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Rescuers work next to a household market damaged by shelling, as Russia's invasion of Ukraine continues, in Kharkiv, Ukraine, in this handout picture released March 16 2022. Picture: REUTERS/STATE EMERGENCY SERVICE
Rescuers work next to a household market damaged by shelling, as Russia's invasion of Ukraine continues, in Kharkiv, Ukraine, in this handout picture released March 16 2022. Picture: REUTERS/STATE EMERGENCY SERVICE

Ukrainian President Volodymyr Zelensky urged American legislators to do more to help his country against Russian invaders in an address before the US Congress in which he pleaded with President Joe Biden to be the world’s “leader of peace”.             

“Russia has turned the Ukrainian sky into a source of death for thousands of people,” Zelensky said in his virtual address before showing a video containing  images of death and destruction in Ukraine that ended with the words “Close the sky over Ukraine”.

Zelensky continued his push for the imposition of a no-fly zone over Ukraine, and appealed for more planes and defence systems to respond to the Russian invasion launched in February that has caused large-scale destruction in his country and unleashed a wave of refugees.

He closed his address with a direct plea in English to Biden: “I wish you to be the leader of the world. Being the leader of the world means to be the leader of peace.”

Along with Nato, Biden and many US legislators resist a no-fly zone for fear of escalating conflict with nuclear-armed Russia. The White House has not supported a proposal to help transfer Russian-made MiG warplanes to Ukraine, though that idea has some support in Congress.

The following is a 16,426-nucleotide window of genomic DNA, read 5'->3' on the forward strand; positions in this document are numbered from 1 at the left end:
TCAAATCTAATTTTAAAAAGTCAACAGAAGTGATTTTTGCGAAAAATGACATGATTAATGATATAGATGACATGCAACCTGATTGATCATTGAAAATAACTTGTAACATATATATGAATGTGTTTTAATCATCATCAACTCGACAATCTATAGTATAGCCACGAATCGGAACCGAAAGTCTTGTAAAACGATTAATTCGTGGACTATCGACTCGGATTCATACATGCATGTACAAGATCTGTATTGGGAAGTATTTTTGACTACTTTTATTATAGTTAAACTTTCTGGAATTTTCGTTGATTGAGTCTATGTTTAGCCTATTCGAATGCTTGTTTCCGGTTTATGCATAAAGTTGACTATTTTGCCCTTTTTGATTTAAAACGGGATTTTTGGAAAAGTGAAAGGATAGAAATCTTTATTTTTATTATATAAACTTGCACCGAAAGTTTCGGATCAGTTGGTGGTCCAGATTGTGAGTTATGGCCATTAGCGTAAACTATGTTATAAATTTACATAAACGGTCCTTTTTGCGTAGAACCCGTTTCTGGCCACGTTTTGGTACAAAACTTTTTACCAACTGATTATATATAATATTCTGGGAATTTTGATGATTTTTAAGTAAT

Zelensky’s address to Washington legislators came a day after he made a plea to Canada’s parliament for more Western sanctions on Russia and the imposition of a no-fly zone over Ukraine.

He received a standing ovation before and after his speech to US legislators. House speaker Nancy Pelosi introduced him with a chant in Ukrainian meaning “glory to Ukraine”. After his speech, Zelensky waved and put his hand on his chest in thanks for the reception.

Biden on Tuesday signed into law $13.6bn in emergency aid to Ukraine for weapons and humanitarian assistance. Biden was expected to announce an additional $800m in security assistance to Ukraine later on Wednesday, said a White House official.

Zelensky invoked past attacks on the US — in 1941 by Japanese forces at Pearl Harbor and in 2001 by Al-Qaeda militants in hijacked airliners — in depicting  Ukraine’s plight. He mentioned Mt Rushmore, the mountainside monument in South Dakota with sculpted faces of four of America’s greatest presidents.

“Right now, the destiny of our country is being decided,” Zelensky said in the speech through an interpreter. He said his country was facing a terror that Europe had not experienced since World War 2.

Zelensky suggested creating a new international institution to protect peace and respond to natural and human-caused disasters. Russia calls its invasion of Ukraine a “special operation”.

Zelensky has sought in recent weeks to build support for his country in speeches to foreign audiences, including the European and UK parliaments.

Support for Ukraine is aligning Republicans and Democrats in an otherwise  sharply divided Congress. Legislators of both parties are urging Biden to do more to help Ukraine. There is some bipartisan support in Congress for sending combat aircraft to Ukraine.

Ukrainian President Volodymyr Zelensky holds talks with premiers Petr Fiala of the Czech Republic, Janez Jansa of Slovenia, Mateusz Morawiecki of Poland, who risked a train ride to Kyiv in show of solidarity on Tuesday. How long will they stay? Here's what they discussed.

On Tuesday, the US Senate passed a resolution unanimously condemning Russia’s President Vladimir Putin as a war criminal.

Foreign leaders seldom address the US Congress in wartime, but British prime minister Winston Churchill addressed Congress in 1941 just weeks after Japan’s attack on Pearl Harbor that drew the US into World War 2. Churchill warned that “many disappointments and unpleasant surprises await us”.

After the Soviet Union broke up, Russian president Boris Yeltsin addressed Congress in 1992. He proclaimed: “We have left behind the time when America and Russia looked at each other through gunsights, ready to pull the trigger.”

Sanctions by the US and allies against Russia and moves to shore up Ukraine’s military have revived memories of the Cold War to which Yeltsin referred.



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